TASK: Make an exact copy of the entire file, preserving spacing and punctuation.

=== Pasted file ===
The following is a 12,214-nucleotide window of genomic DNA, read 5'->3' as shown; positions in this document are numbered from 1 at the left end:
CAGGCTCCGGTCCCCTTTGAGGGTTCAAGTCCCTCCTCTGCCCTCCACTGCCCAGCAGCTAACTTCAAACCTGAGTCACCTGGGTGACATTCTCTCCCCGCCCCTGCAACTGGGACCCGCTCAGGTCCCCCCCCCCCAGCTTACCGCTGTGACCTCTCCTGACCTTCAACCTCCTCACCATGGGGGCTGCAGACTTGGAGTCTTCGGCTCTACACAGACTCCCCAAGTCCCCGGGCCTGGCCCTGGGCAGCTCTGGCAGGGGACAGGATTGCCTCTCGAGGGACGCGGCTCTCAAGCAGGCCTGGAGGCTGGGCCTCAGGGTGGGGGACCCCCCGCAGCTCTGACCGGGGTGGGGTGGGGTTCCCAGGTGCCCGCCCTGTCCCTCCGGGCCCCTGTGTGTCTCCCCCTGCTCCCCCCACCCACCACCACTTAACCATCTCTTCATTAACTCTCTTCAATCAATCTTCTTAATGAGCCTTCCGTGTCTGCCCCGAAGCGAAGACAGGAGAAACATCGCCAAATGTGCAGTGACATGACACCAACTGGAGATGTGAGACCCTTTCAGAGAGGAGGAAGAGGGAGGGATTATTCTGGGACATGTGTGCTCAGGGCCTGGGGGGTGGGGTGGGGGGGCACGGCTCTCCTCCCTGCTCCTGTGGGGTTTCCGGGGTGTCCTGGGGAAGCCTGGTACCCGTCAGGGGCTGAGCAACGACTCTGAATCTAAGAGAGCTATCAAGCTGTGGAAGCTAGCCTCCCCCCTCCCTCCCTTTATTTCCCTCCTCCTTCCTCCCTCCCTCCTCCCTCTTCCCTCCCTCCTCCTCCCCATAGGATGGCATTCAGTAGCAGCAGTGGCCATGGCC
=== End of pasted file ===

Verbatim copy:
The following is a 12,214-nucleotide window of genomic DNA, read 5'->3' as shown; positions in this document are numbered from 1 at the left end:
CAGGCTCCGGTCCCCTTTGAGGGTTCAAGTCCCTCCTCTGCCCTCCACTGCCCAGCAGCTAACTTCAAACCTGAGTCACCTGGGTGACATTCTCTCCCCGCCCCTGCAACTGGGACCCGCTCAGGTCCCCCCCCCCCAGCTTACCGCTGTGACCTCTCCTGACCTTCAACCTCCTCACCATGGGGGCTGCAGACTTGGAGTCTTCGGCTCTACACAGACTCCCCAAGTCCCCGGGCCTGGCCCTGGGCAGCTCTGGCAGGGGACAGGATTGCCTCTCGAGGGACGCGGCTCTCAAGCAGGCCTGGAGGCTGGGCCTCAGGGTGGGGGACCCCCCGCAGCTCTGACCGGGGTGGGGTGGGGTTCCCAGGTGCCCGCCCTGTCCCTCCGGGCCCCTGTGTGTCTCCCCCTGCTCCCCCCACCCACCACCACTTAACCATCTCTTCATTAACTCTCTTCAATCAATCTTCTTAATGAGCCTTCCGTGTCTGCCCCGAAGCGAAGACAGGAGAAACATCGCCAAATGTGCAGTGACATGACACCAACTGGAGATGTGAGACCCTTTCAGAGAGGAGGAAGAGGGAGGGATTATTCTGGGACATGTGTGCTCAGGGCCTGGGGGGTGGGGTGGGGGGGCACGGCTCTCCTCCCTGCTCCTGTGGGGTTTCCGGGGTGTCCTGGGGAAGCCTGGTACCCGTCAGGGGCTGAGCAACGACTCTGAATCTAAGAGAGCTATCAAGCTGTGGAAGCTAGCCTCCCCCCTCCCTCCCTTTATTTCCCTCCTCCTTCCTCCCTCCCTCCTCCCTCTTCCCTCCCTCCTCCTCCCCATAGGATGGCATTCAGTAGCAGCAGTGGCCATGGCC